To be able to ensure environmental safety, we first need to understand what the potential risks are. Do you actually know what the difference between a hazard and risk is?
A shark in the water is a strong hazard. But if standing safely ashore, there is so exposure to the hazard – as a result, there is no risk. If standing in the water, you're directly exposed to the hazard – accordingly, there is a risk.
So, what does that mean in the context of environmental safety?
To understand the potential risk and effect of using a specific crop protection product, we need to understand the intrinsic hazard of a substance for a wide range of organisms – and we need to know what the potential exposure levels in the environment could be.
Effect Level Testing
Toxicity to different species is tested.
Birds & Mammals
Acute (mortality) and chronic (reproduction) effects on birds and mammals from exposure to residues in feed items.
Effects on survival and reproduction for arthropods like beetles, spiders and mites – both in the field and in field margins.
Acute and chronic effects on earthworms, soil macro-organisms (e.g. soil mites) and micro-organisms (bacteria).
Acute and chronic effects on all levels of aquatic food chain/web – algae, plants, invertebrates and fish.
Mortality of individuals after oral and contact exposure for honeybees and - if required - other bee species.
Effects on seeds and young plants outside of the cropped field.
Exposure Level Testing
Environmental fate and modeling are used to investigate and describe the behavior and distribution of substances in different environmental compartments.
Using the results from effect and exposure levels testing, we can describe the environmental risk.
To get all this information, we evaluate and test in several areas.
The science of ecotoxicology has evolved over the past 50 years and — as indicated by the name — combines knowledge and techniques from both ecology and toxicology.
How toxic is the compound to the non-target organisms?
Testing on mites, beetles, parasitic wasps and sometimes spiders. Measured toxicity values areLR50andER50. Usually, the product is tested.
Testing on different plant species representative for different taxonomic groups, including monocotyledonous and dicotyledonous plant species (e.g. beet, sunflower, tomato, ryegrass etc.). Usually, the product is tested.
Testing on earthworms, soil mites, springtails and soil microorganisms. Usually, the active substance, the product and also major metabolites are tested.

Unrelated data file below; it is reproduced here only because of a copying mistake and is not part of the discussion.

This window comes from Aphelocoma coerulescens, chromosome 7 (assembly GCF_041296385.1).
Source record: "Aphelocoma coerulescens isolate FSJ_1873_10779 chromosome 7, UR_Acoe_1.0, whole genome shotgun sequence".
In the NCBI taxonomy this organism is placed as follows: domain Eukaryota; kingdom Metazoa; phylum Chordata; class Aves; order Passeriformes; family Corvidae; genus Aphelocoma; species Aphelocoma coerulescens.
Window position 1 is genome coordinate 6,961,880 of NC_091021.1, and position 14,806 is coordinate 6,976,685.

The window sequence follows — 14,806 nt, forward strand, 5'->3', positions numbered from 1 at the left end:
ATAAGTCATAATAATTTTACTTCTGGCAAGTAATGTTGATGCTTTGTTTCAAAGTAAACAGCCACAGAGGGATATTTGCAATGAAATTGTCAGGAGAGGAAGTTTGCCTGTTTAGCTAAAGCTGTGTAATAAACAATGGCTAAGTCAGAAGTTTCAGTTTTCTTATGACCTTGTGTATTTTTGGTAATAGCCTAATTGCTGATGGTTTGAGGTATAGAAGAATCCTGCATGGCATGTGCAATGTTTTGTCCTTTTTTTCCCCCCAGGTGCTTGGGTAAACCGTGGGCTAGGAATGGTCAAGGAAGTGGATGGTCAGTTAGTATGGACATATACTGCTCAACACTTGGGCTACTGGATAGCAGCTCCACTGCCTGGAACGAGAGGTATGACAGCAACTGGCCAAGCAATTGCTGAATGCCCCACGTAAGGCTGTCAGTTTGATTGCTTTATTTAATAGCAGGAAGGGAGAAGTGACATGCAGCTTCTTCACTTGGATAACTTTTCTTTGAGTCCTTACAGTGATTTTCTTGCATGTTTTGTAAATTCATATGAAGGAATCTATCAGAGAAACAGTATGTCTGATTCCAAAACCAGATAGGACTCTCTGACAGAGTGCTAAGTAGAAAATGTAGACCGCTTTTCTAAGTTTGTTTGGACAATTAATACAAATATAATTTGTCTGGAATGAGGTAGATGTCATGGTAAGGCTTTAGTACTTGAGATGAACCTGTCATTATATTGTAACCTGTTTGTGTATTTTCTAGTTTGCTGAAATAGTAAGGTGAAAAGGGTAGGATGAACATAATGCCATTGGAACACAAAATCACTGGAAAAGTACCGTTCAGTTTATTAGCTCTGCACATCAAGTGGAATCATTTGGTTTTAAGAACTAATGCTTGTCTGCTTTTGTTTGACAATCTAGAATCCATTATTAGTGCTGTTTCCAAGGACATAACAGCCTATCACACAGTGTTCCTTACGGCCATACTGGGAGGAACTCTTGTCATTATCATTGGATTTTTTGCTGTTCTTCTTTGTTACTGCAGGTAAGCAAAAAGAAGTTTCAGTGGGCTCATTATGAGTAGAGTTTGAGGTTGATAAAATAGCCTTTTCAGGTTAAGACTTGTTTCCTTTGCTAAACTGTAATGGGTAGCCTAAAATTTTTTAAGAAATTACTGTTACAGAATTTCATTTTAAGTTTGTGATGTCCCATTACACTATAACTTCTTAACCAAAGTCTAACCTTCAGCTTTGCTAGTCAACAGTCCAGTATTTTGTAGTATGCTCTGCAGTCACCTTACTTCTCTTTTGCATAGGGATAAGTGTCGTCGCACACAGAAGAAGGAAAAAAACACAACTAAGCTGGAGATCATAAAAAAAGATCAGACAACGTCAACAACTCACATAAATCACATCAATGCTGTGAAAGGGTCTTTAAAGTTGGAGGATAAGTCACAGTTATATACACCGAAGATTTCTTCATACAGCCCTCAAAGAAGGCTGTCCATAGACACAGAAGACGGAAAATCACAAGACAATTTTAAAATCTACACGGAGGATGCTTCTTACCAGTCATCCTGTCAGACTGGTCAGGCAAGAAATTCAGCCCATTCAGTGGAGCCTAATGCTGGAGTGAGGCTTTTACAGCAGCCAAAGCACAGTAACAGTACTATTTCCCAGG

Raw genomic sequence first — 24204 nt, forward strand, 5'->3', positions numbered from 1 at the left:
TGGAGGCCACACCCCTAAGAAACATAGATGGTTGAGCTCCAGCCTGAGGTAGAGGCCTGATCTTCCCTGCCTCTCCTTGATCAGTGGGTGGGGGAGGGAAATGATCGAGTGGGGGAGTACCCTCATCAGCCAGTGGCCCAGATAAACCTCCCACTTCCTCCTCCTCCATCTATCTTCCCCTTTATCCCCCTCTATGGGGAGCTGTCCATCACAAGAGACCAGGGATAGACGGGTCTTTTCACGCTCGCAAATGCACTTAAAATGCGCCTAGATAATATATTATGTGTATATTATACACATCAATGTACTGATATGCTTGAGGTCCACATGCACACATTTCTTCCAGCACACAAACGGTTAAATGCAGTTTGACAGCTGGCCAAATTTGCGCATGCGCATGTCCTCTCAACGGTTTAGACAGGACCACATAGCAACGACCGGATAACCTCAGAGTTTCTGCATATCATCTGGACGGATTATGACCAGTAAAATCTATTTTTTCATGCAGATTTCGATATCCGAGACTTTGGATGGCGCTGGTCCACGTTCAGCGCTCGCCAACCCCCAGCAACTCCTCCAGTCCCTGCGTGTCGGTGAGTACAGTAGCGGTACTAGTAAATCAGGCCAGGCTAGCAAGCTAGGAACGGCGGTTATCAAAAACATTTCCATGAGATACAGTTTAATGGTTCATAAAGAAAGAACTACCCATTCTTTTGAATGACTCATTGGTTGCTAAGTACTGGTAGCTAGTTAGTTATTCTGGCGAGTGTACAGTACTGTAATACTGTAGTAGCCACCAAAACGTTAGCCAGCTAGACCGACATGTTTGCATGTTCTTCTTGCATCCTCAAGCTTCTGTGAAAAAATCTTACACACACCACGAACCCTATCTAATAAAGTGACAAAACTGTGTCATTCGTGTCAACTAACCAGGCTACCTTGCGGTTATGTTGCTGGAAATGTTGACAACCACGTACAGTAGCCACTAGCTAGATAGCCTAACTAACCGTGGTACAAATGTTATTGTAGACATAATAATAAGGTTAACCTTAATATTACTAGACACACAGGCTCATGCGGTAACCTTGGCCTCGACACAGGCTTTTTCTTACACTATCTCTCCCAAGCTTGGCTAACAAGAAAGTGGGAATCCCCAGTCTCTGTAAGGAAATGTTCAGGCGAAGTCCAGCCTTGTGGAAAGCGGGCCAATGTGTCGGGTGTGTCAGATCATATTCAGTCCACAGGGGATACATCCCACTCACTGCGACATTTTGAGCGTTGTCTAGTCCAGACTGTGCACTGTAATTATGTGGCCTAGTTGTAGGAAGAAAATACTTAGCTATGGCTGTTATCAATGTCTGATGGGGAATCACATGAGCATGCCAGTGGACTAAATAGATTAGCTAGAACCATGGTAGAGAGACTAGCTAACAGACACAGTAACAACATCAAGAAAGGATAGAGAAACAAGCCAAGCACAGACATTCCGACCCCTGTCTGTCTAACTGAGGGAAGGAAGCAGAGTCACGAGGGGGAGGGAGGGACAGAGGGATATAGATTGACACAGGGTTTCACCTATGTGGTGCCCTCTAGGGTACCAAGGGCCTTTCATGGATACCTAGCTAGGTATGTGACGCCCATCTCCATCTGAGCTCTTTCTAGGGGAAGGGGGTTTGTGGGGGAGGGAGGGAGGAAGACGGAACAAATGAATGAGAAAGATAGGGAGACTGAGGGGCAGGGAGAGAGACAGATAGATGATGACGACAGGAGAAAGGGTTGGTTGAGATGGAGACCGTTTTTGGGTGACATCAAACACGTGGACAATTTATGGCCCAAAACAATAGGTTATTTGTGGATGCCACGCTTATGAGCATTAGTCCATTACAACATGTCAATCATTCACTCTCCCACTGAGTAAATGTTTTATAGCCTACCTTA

Acute and chronic testing on adult honeybees and if needed, additional testing on bumblebees and honeybee larvae.
Testing for effects of acute and chronic exposure to a substance on mice, rats and/or rabbits. Many tests on rats, mice, etc. are conducted to investigate and describe the effects of a substance in humans (human toxicity). Some of these results are also useful for understanding potential effects on wild mammals and the data relevant to the area of ecotoxicology. As a result, we can reuse the toxicity data for ecotoxicology questions – this means that we only test vertebrates once, instead of running two separate tests.
Testing for the effects of both acute and chronic exposure to a substance on fish, aquatic invertebrates (e.g. water fleas), sediment organisms, algae and aquatic plants. Usually, the active substance, the product and also relevant metabolites in water and/or sediment are tested.
Testing for effects of acute and chronic exposure to a substance on quails, mallards and sometimes canaries.
Testing the impact of a crop protection product on non-target organisms is very important, as one of our key goals is to protect the organisms that are not targeted by the crop protection product.
To be able to investigate the exposure of all the organisms we do not want to harm, we need to understand what happens to a substance when it is released in the environment.
Degradation in soil(both aerobic & anaerobic)and on soil surface via sunlight: how long does it take until a substance is degraded in soil, and which metabolites are formed in which amounts? Studies are conducted in the laboratory under standardized conditions, as well as in the field to test more realistic conditions. This information is used to generate the degradation half-life of a substance and a degradation pathway in soil. Adsorption and desorption studies describe the binding of a compound to the soil. These studies are conducted in the laboratory under standardized conditions to determine the immobility or mobility of a compound in the environment.